AgustaWestland, a Finmeccanica company, is pleased to announce that the Red Cross Air Mercy Service (AMS) of South Africa is expanding its emergency medical services operational capabilities Â by introducing into service a fourth AW119Ke single engine helicopter and one Grand light twin helicopter. These aircraft will be used for EMS and rescue tasks from bases across the country. These helicopters add to the three AW119s already in service with Red Cross Air Mercy Service and mark the entrance of the Grand in the South African EMS market.
AgustaWestland has achieved major growth in the South African commercial helicopter market in recent years having received orders for approximately 30 helicopters of various types. The Precision Aviation Services (PAS) authorised AgustaWestland Service Centre based in Pretoria is also making a major contribution to the recent commercial success of commercial products by providing a comprehensive range of support services. The AW119Ke single engine, the AW109 Power and the Grand light twins as well as the AW139 medium twin helicopter model have all been ordered and introduced into service in South Africa performing a large variety of missions including VIP/corporate transport, emergency medical service and harbour pilot shuttle. With its fleet growing in the country, AgustaWestland is committed to providing ever improving levels of support services to its customers. To maximize the operational effectiveness of customers helicopters AgustaWestland is continually expanding it support services as close as possible to where its customers operate.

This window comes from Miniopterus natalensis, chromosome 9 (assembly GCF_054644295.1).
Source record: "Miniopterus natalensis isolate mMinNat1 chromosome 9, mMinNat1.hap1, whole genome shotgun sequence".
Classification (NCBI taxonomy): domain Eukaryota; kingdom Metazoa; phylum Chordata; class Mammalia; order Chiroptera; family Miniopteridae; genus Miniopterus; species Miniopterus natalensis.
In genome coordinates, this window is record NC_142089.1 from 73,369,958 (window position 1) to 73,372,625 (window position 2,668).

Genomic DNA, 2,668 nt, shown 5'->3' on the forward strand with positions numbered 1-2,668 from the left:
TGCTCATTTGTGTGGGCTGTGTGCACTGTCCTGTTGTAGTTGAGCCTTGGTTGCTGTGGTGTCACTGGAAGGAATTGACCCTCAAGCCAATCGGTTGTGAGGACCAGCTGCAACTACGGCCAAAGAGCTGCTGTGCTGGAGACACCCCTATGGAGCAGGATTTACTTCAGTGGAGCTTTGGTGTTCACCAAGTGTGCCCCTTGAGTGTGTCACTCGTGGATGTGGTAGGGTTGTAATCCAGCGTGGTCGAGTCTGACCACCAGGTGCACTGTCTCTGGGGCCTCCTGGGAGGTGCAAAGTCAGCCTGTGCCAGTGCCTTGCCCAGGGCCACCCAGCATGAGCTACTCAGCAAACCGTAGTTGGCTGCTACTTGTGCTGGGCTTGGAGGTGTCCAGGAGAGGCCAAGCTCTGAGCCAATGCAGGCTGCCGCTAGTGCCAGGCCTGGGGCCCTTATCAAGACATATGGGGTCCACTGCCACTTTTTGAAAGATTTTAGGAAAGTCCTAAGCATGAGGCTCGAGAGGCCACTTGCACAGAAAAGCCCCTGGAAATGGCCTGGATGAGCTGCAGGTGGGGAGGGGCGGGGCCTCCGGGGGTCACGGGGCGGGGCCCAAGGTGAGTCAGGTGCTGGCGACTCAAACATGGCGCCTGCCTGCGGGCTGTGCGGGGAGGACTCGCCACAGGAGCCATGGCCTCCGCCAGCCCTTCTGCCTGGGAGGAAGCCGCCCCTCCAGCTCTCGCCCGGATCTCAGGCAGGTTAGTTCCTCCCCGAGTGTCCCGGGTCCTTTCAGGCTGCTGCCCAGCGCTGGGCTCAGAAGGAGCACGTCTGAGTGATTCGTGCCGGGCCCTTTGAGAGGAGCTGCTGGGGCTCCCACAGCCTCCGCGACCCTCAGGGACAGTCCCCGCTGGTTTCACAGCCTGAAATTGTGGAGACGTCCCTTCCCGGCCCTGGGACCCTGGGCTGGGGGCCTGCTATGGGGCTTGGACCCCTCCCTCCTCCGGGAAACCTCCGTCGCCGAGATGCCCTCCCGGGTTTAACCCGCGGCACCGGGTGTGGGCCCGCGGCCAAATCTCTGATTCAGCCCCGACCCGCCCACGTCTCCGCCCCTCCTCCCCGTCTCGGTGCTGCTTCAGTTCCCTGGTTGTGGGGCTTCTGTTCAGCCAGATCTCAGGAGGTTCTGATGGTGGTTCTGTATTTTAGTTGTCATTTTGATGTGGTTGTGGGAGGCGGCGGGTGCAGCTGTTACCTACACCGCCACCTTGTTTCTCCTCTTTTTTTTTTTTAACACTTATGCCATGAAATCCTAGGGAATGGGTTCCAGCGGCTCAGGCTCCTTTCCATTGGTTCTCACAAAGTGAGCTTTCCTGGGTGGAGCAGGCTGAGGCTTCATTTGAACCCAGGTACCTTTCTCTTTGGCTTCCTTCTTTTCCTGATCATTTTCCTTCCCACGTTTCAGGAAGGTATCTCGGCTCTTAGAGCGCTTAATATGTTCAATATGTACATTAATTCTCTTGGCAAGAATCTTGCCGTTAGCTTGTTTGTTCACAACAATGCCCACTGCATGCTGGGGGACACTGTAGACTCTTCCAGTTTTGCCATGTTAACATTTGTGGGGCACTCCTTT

The SA Red Cross Air Mercy Service (AMS) is a non-profit organisation with bases in Cape Town, Oudtshoorn, Durban, Richard’s Bay, Nelspruit, Bloemfontein and Kimberley that provide an air ambulance network, rural health outreach and emergency rescue service to metropolitan areas and remote rural communities. Since its inception in 1966, the AMS has expanded its services to provide a comprehensive emergency aero-medical and rescue service to the Western Cape and Mpumalanga and health outreach programmes to the more remote communities of KwaZulu-Natal and the Northern Cape, who previously had little or no access to basic healthcare services.